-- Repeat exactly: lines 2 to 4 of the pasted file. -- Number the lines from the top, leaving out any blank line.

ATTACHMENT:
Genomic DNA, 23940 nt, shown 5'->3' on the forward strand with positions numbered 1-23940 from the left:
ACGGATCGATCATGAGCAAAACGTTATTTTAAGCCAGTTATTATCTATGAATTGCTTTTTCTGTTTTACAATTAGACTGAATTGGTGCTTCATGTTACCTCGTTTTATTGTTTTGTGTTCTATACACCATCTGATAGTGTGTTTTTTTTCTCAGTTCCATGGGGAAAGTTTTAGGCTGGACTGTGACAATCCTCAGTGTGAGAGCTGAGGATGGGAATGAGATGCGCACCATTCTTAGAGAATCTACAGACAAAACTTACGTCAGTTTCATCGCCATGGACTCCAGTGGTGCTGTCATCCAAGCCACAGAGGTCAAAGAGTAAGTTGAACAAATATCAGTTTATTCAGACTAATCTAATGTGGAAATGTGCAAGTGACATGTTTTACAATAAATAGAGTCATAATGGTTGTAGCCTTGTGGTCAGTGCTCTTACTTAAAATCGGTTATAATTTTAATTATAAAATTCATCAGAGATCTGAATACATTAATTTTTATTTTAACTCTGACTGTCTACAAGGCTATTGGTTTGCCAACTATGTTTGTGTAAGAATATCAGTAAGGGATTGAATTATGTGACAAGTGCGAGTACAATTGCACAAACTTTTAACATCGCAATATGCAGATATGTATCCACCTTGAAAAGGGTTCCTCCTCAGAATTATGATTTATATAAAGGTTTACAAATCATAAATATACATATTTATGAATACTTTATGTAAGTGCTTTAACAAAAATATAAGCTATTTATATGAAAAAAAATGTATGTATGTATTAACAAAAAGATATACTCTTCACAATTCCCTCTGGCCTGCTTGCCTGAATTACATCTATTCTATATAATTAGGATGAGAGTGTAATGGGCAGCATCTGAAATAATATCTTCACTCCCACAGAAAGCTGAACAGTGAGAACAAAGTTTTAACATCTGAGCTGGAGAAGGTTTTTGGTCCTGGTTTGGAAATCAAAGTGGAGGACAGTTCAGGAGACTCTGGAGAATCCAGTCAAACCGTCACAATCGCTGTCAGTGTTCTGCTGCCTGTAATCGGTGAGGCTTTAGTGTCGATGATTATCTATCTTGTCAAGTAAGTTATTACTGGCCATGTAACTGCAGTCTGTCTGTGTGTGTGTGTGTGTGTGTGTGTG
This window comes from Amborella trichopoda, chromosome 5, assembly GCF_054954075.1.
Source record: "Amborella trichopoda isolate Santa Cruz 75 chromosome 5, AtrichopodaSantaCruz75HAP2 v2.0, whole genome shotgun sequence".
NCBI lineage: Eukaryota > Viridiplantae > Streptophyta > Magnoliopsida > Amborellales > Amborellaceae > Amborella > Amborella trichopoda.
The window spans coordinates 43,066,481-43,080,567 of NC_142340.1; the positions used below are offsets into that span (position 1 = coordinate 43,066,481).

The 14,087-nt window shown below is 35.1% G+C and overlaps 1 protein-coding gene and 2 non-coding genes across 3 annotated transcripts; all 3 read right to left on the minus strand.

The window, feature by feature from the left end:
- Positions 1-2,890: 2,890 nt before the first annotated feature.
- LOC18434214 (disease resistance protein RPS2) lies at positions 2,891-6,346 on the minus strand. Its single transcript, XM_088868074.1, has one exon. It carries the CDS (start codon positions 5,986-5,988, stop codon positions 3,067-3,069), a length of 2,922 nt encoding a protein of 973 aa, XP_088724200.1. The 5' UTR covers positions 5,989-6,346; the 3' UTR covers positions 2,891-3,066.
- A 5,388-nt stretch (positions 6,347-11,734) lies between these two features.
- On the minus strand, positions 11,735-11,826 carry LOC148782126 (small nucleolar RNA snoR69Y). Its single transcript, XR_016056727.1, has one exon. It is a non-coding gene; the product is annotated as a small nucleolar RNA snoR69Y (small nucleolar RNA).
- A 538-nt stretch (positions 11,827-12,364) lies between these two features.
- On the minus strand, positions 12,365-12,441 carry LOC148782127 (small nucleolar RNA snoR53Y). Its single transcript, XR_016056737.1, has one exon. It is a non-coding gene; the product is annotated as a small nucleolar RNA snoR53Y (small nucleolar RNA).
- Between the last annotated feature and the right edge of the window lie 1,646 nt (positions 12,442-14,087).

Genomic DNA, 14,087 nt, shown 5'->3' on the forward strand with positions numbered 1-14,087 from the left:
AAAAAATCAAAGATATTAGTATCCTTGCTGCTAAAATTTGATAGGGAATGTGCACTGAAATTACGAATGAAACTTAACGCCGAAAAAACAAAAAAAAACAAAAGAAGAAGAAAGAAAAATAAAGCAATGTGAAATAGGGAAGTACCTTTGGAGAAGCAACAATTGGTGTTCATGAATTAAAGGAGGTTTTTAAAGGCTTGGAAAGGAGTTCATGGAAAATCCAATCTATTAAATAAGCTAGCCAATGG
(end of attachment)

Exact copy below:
ACGGATCGATCATGAGCAAAACGTTATTTTAAGCCAGTTATTATCTATGAATTGCTTTTTCTGTTTTACAATTAGACTGAATTGGTGCTTCATGTTACCTCGTTTTATTGTTTTGTGTTCTATACACCATCTGATAGTGTGTTTTTTTTCTCAGTTCCATGGGGAAAGTTTTAGGCTGGACTGTGACAATCCTCAGTGTGAGAGCTGAGGATGGGAATGAGATGCGCACCATTCTTAGAGAATCTACAGACAAAACTTACGTCAGTTTCATCGCCATGGACTCCAGTGGTGCTGTCATCCAAGCCACAGAGGTCAAAGAGTAAGTTGAACAAATATCAGTTTATTCAGACTAATCTAATGTGGAAATGTGCAAGTGACATGTTTTACAATAAATAGAGTCATAATGGTTGTAGCCTTGTGGTCAGTGCTCTTACTTAAAATCGGTTATAATTTTAATTATAAAATTCATCAGAGATCTGAATACATTAATTTTTATTTTAACTCTGACTGTCTACAAGGCTATTGGTTTGCCAACTATGTTTGTGTAAGAATATCAGTAAGGGATTGAATTATGTGACAAGTGCGAGTACAATTGCACAAACTTTTAACATCGCAATATGCAGATATGTATCCACCTTGAAAAGGGTTCCTCCTCAGAATTATGATTTATATAAAGGTTTACAAATCATAAATATACATATTTATGAATACTTTATGTAAGTGCTTTAACAAAAATATAAGCTATTTATATGAAAAAAAATGTATGTATGTATTAACAAAAAGATATACTCTTCACAATTCCCTCTGGCCTGCTTGCCTGAATTACATCTATTCTATATAATTAGGATGAGAGTGTAATGGGCAGCATCTGAAATAATATCTTCACTCCCACAGAAAGCTGAACAGTGAGAACAAAGTTTTAACATCTGAGCTGGAGAAGGTTTTTGGTCCTGGTTTGGAAATCAAAGTGGAGGACAGTTCAGGAGACTCTGGAGAATCCAGTCAAACCGTCACAATCGCTGTCAGTGTTCTGCTGCCTGTAATCGGTGAGGCTTTAGTGTCGATGATTATCTATCTTGTCAAGTAAGTTATTACTGGCCATGTAACTGCAGTCTGTCTGTGTGTGTGTGTGTGTGTGTGTGTG
This window comes from Amborella trichopoda, chromosome 5, assembly GCF_054954075.1.
Source record: "Amborella trichopoda isolate Santa Cruz 75 chromosome 5, AtrichopodaSantaCruz75HAP2 v2.0, whole genome shotgun sequence".